Mornington News

21 April 2020

PAGE 23


THE

Peninsula

TO YOU ONLINE

DELIVERY& TAKE-AWAY

DOWNL OAD THE AP P TO ORDER!

Your guide to businesses in your area offering takeaway, online ordering and payment, change in collection procedures or home delivery.

At Bowl’d, our mission is to empower you with the ability to make the right choice when it comes to eating healthy. Healthy, delicious food shouldn’t cost you the earth & it shouldn’t cost you time!

SOME GUYS COFFEE Offering family friendly fresh and frozen ready made meals! Available on Tuesday’s and Thursday’s for pick up, or free delivery along the peninsula and surrounds. Our delicious meals are only $10 each or 5 for $40 It’s is essential to pre order your meals by simply messaging our Facebook page, Some Guys Coffee or email vanessa@someguysfood.com.au.

Enjoy! To promote the services and goods your business is now offering contact

Contact us for our weekly menu and specials.

MIRIAM DOE

miriam@mpnews.com.au

MN 21/4

0421 085 974

0452 220 272 1/209 Mornington-Tyabb Road, Mornington www.someguysfood.com.au

Seniors hour and discounted menu from 5pm to 6pm Full bottle shop range still available for purchasing Check out our website and facebook page for the full menus and drink specials. TO PLACE YOUR ORDER PH 5975 2001 124 main st Mornington

PAGE 24

Mornington News

21 April 2020

Our Frankston store is open 10am - 8pm daily, and our Mornington pop up is currently just open for lunch 10am - 3pm. We offer FREE contactless delivery Place an order for delivery or pick up, via our Bowl’d App. Payments are made online. 14 Olsen Street Frankston 1 Schnapper Point Drive Mornington (near the pier) Ph 1300 146 500

THE PENINSULA’S PREMIER FOOD SERVICE DISTRIBUTOR NOW WITH ONLINE ORDERING AND HOME DELIVERY

DRIVE THROUGH PICK UP available via the bottle shop at rear of 124 main st Mornington

Lunch 12 - 2.30 pm Dinner 6 - 8.30 pm

We have a shopfront in Frankston and a new pop up shop in Mornington. Both allow pick up and now, FREE HOME DELIVERY to surrounding suburbs.

BISCOTTINI CAFE Dinner sorted! A range of delicious, fresh and healthy ready to heat meals and salads to choose from. Including parmas, pastas, burgers, homemade gnocchi and lasagna and family packs. Take-away coffees also available. Phone through your order or pop in quickly and we will pass it through our coffee window. Tap and go Open 7.30am till 6pm daily for pickup. DELIVERY COMING SOON! Ph 5977 0617 157-159 Main St Mornington

WILSONS WINE CELLAR

The Grand is still providing our full take away menu to make sure you are able to get the same delicious meals even with the restaurant closed

No need to even get out of the car for all your favourites, including the classic parma, eggplant parma, lasagne, roast chicken, curries, beef & steak burgers and sticky date pudding.

We do coffee, juices, smoothies, loaded toasts, and big healthy bowls.

Our premises are conveniently located in Rosebud. We stock 1,000’s of frozen, cool room and dry-good ingredients and ready made products. TIO TAPAS Y VINO A touch of Spain on the Peninsula, Tio Tapas Y Vino is now delivering your favourite food and wine. Offering authentic Spanish Paella, Tapas and Churros. Go to www.tiotapas.com.au for online ordering or call us on (03) 5904 6937 16 Main Street Mornington Follow us on: Facebook.com/ tiotapasmornington Instagram: @tiotapas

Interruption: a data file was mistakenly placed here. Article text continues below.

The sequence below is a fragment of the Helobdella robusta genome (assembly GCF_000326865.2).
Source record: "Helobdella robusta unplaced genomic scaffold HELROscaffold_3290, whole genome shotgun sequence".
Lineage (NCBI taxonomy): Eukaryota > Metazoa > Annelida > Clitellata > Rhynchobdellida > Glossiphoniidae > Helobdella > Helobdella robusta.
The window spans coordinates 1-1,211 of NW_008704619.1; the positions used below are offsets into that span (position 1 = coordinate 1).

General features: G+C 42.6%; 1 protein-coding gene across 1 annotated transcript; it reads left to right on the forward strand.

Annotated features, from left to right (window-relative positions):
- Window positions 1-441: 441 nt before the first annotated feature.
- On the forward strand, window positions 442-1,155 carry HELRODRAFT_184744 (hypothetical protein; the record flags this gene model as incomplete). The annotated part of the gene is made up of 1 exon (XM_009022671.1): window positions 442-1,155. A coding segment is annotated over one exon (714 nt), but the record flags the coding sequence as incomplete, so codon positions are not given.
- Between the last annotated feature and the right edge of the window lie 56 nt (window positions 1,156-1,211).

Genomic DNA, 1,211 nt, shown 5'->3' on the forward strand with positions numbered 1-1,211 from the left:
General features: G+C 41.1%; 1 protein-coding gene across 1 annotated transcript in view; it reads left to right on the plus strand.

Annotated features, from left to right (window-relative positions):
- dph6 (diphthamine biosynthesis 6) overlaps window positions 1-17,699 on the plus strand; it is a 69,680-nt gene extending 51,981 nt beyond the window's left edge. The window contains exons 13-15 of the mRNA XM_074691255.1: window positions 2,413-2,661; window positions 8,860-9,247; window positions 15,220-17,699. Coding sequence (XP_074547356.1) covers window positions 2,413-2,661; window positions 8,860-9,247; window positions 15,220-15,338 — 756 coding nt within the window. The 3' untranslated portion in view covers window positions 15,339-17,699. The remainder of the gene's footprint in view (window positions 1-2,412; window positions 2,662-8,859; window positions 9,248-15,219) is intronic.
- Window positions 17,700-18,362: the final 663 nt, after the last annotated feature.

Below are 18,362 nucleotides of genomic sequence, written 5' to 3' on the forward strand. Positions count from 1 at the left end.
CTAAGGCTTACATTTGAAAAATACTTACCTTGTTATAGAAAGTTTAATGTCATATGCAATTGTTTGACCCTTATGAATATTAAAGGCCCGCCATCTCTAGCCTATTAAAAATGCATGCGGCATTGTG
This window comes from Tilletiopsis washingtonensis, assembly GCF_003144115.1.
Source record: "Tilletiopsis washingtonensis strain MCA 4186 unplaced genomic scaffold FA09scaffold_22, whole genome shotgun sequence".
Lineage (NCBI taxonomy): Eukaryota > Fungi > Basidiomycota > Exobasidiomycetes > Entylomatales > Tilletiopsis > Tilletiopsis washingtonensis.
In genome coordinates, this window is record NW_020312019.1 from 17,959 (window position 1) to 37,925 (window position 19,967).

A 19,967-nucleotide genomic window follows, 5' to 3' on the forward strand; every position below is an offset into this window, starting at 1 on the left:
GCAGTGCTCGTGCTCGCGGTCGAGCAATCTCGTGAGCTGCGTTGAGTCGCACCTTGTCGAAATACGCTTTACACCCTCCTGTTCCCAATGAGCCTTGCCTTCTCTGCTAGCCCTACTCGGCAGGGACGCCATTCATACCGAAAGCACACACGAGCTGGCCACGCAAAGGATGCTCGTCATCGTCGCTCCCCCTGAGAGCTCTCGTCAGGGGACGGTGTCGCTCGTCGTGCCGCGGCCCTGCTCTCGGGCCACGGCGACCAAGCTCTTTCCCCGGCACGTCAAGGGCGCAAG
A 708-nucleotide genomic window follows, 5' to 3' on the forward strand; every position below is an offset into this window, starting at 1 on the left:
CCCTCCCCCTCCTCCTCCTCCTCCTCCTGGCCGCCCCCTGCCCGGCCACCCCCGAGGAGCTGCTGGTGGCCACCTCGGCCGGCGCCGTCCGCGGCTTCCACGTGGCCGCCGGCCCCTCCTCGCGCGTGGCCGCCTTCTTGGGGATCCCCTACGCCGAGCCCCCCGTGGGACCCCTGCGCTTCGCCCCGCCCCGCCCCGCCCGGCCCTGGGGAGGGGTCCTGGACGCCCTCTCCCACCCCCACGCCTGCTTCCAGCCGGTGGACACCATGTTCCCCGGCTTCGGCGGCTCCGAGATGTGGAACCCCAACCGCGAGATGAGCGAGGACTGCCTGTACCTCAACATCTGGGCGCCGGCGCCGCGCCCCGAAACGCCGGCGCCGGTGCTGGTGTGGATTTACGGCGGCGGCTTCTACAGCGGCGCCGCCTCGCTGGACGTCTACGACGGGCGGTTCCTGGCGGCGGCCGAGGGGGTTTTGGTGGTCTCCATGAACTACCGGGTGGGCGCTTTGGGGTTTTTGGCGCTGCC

Home delivery in the Mornington Peninsula area FREE DELIVERY for transactions $100 and over $10 delivery fee for deliveries valued between $50 and $100. Minimum $50 spend. To order or enquire: *copy and paste into your browser: https://fresho.com.au/ goldrimhome and then select Goldrim as the company you wish to order from. *Call: 03 5982 1800 *e-mail: orders@goldrimfoodservice.com.au

Wilsons wine cellar in Mornington is now preparing all your favourite meals to have at home. We have a takeaway menu available Tuesday - Sunday nights 4-8pm, with daily specials advertised on our socials. PICK UP OR LOCAL DELIVERY Available on all our yummy dishes and of course extensive wine list. We also offer fully prepared meals you can put together and reheat yourself at home, family Sunday roasts, or special requests so you don’t have to miss any celebrations at home. Please call us for any orders Ph 5909 8966 24 Pitt St, Mornington wilsonswinecellar.com.au


SOUTHERN BUYING HOME DELIVERY

HICKINBOTHAM OF DROMANA DRIVE THRU TAKE AWAY OPEN 7 DAYS For beer and wine purchases 11am - 5.30pm. NEW LOOK TAKE AWAY MENU NOW AVAILABLE Thursday, Friday, Saturday and Sunday 11am to 7pm. Orders can be made directly: Ph 5981 0355 194 Nepean Hwy, Dromana www.hickinbotham.biz

TRE.AND BAXTER VALLEY ESTATE Locally grown, handmade wines DELIVERED TO YOUR DOOR at no charge. Order your wine and gift packs for Mother’s Day on the website or pop into the cellar door to pick up - open Friday 2pm-5pm or Saturday 10am-3pm and other days by appointment. 165 Baxter-Tooradin Rd, Baxter Ph 0404 837 160 www.treand.com.au

DELIVERY TO YOUR DOOR AVAILABLE to the Mornington Peninsula, Westernport, Frankston and surrounding suburbs. Like us on Facebook to keep up to date with promotions Shop Online at southernbuyinghomedelivery.com.au Phone 0423 696 033

Promo Code NEWSPAPER at checkout for 10% OFF!

MN_2 21/4